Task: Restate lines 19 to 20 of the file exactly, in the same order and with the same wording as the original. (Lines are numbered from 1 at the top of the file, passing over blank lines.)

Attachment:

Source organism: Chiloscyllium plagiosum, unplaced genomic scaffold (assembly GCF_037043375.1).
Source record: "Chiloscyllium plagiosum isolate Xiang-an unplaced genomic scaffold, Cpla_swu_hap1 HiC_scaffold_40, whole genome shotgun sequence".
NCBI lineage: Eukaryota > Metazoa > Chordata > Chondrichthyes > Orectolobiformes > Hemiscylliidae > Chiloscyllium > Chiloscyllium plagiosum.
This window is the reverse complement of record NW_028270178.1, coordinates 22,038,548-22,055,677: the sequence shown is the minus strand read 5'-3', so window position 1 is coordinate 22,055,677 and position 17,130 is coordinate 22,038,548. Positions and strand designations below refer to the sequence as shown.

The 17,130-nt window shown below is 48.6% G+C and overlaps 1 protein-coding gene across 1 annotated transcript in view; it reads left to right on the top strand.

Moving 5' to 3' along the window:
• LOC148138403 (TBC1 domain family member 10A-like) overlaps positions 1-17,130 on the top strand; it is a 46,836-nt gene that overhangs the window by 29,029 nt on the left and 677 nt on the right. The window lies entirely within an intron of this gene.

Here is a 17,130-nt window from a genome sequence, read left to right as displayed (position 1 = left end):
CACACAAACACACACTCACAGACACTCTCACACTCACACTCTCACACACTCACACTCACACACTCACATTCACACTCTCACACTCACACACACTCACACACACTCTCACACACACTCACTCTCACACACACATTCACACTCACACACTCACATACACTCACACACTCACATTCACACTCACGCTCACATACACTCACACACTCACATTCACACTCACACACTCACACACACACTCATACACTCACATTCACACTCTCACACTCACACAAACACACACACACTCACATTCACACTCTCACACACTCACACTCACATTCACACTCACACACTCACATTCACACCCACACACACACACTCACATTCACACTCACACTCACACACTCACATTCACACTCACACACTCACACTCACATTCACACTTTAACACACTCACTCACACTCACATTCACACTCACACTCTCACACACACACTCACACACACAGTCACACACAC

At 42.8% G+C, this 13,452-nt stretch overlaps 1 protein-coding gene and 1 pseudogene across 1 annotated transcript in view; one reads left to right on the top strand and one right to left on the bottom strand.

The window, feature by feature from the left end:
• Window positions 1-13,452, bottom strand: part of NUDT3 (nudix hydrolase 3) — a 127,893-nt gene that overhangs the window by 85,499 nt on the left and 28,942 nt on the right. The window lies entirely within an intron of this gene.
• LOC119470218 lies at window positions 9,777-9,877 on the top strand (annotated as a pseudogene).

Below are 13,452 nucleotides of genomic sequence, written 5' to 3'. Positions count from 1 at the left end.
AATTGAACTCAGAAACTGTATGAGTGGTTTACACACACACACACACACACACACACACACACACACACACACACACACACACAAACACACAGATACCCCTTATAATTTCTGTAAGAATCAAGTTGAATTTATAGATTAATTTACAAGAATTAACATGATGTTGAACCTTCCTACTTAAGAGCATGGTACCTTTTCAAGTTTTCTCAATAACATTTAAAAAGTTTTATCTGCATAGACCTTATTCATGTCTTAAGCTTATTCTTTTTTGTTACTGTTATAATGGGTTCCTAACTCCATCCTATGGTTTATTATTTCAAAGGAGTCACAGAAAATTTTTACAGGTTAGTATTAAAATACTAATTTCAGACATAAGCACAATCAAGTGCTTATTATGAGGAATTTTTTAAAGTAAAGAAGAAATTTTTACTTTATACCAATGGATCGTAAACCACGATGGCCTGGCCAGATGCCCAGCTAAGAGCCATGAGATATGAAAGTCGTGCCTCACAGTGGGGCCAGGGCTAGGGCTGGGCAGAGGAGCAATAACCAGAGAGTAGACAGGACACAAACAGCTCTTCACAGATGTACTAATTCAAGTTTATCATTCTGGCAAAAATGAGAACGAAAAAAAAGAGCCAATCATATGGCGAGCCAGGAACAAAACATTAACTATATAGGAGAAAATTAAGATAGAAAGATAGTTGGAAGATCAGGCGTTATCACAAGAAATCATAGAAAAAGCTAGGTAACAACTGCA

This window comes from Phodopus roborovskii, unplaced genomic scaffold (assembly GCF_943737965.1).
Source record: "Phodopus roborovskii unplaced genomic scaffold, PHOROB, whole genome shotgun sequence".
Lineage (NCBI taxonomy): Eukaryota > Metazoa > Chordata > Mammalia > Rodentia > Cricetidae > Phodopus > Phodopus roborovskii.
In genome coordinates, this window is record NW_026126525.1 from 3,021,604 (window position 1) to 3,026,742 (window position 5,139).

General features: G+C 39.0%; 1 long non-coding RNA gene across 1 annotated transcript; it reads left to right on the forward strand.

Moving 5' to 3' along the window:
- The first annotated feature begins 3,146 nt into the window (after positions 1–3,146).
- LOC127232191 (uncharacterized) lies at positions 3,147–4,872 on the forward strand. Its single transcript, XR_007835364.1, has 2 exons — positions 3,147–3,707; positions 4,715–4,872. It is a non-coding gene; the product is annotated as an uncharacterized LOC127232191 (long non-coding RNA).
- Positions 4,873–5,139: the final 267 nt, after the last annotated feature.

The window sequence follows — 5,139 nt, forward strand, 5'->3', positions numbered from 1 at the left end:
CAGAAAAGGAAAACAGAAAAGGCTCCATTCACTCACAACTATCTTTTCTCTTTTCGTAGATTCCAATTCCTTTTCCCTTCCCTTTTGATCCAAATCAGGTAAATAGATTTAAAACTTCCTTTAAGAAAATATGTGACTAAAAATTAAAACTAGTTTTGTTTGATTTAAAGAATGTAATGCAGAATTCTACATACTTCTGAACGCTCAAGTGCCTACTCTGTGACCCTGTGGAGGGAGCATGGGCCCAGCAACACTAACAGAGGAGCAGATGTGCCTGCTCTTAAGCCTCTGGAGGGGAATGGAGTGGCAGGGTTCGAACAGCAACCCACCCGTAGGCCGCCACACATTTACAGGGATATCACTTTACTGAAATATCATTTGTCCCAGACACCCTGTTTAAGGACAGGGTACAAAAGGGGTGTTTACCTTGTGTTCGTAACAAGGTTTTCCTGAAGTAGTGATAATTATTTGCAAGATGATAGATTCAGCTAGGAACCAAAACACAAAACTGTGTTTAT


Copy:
In genome coordinates, this window is record NW_026126525.1 from 3,021,604 (window position 1) to 3,026,742 (window position 5,139).

General features: G+C 39.0%; 1 long non-coding RNA gene across 1 annotated transcript; it reads left to right on the forward strand.